On December 16, the Securities and Exchange Commission’s (SEC) Division of Investment Management published an IM Guidance Update (the Guidance) focusing on disclosure issues and certain procedural requirements that may arise as investment company participants seek to amend mutual fund sales load schedules and implement new share classes designed to comply with the Department of Labor’s fiduciary rule. The Guidance seeks to clarify prospectus disclosures if the mutual fund complex wants to impose variations to sales loads that apply uniformly to investors that purchase fund shares through a single intermediary (or category of multiple intermediaries) including: (1) briefly describing the arrangements that result in breakpoints in, or elimination of, sales loads; (2) identifying each class of individuals or transactions to which the arrangements apply; and (3) stating each different breakpoint as a percentage of both the offering price and net amount invested. The Guidance clarifies that such disclosures should also specifically identify each intermediary whose investors receive a sales load variation and clarifies that funds may utilize an appendix to the statutory prospectus for more lengthy disclosures. For new share classes, the Guidance makes clear that adding a new class to an existing fund requires a filing with the SEC under rule 485(a). The Guidance also notes that any rule 485(b) filing relying on existing filings relying on persisting relief should include a cover letter or an explanatory note in the filing explaining that it is relying on this relief. The Guidance also encourages selective and template filing review requests to facilitate the filing review process by the SEC Staff.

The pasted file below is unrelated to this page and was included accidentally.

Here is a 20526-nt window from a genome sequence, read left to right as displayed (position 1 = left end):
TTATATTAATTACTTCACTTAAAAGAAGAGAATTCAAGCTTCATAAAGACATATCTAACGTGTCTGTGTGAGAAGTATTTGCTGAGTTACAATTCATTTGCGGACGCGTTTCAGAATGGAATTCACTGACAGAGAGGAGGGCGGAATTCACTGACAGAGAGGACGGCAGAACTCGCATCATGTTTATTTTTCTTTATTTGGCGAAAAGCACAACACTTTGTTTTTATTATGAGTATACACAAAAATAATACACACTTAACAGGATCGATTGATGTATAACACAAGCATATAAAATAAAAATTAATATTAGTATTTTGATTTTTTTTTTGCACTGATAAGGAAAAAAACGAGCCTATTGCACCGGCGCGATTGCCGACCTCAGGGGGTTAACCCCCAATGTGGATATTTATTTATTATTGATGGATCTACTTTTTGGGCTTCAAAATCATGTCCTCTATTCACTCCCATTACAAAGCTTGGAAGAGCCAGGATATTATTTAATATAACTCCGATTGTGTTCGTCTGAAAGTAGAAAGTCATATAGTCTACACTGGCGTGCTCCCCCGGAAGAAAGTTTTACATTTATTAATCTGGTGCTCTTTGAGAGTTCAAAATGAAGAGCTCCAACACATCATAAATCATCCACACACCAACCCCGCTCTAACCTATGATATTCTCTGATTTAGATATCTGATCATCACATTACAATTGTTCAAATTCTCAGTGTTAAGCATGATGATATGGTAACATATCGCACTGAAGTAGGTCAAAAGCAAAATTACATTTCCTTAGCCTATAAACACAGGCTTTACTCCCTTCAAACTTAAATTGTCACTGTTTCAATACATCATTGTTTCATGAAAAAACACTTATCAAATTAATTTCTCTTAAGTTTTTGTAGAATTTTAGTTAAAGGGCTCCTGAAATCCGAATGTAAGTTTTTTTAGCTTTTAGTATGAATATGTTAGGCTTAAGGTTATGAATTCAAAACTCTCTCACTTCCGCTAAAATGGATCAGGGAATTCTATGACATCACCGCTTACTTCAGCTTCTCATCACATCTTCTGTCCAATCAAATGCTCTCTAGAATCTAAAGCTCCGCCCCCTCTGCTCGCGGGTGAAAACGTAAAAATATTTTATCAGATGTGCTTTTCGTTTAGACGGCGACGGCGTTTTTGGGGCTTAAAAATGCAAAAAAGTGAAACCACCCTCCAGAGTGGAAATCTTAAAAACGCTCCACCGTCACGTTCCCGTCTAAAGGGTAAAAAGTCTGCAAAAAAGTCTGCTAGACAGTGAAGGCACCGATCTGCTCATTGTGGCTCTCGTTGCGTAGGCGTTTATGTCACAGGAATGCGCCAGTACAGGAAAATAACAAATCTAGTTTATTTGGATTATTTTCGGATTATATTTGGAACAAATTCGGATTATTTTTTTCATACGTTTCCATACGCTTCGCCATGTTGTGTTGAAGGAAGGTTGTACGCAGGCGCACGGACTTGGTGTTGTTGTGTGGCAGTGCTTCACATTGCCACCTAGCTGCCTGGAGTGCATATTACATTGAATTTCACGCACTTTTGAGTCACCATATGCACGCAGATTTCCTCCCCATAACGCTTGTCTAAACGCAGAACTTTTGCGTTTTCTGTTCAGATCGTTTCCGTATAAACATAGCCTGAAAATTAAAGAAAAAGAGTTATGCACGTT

CFPB: Campus Credit Cards Continue Decline
The Consumer Financial Protection Bureau (CFPB) issued its annual student banking report to Congress, finding that the market for credit cards offered in conjunction with colleges and universities continues to decline. The number of agreements between issuers and institutions of higher learning has fallen by nearly 75% since 2009, while the total number of accounts has fallen by more than 60%. The number of new accounts fell slightly in 2015. The number of issuers in the campus card market remained steady. The CFPB said that the remainder of the market is trending toward arrangements with alumni associations, rather than the educational institutions themselves. In conjunction with this report, the CFPB also issued a compliance bulletin to colleges and universities to remind them of their obligations under the CARD Act and Regulation Z related to the publication of college credit card agreements. This bulletin builds on previous CFPB reports finding that many of the largest colleges and universities do not publish credit card agreements on their websites or make them available to students and the public upon request, creating high risks of non-compliance with the law.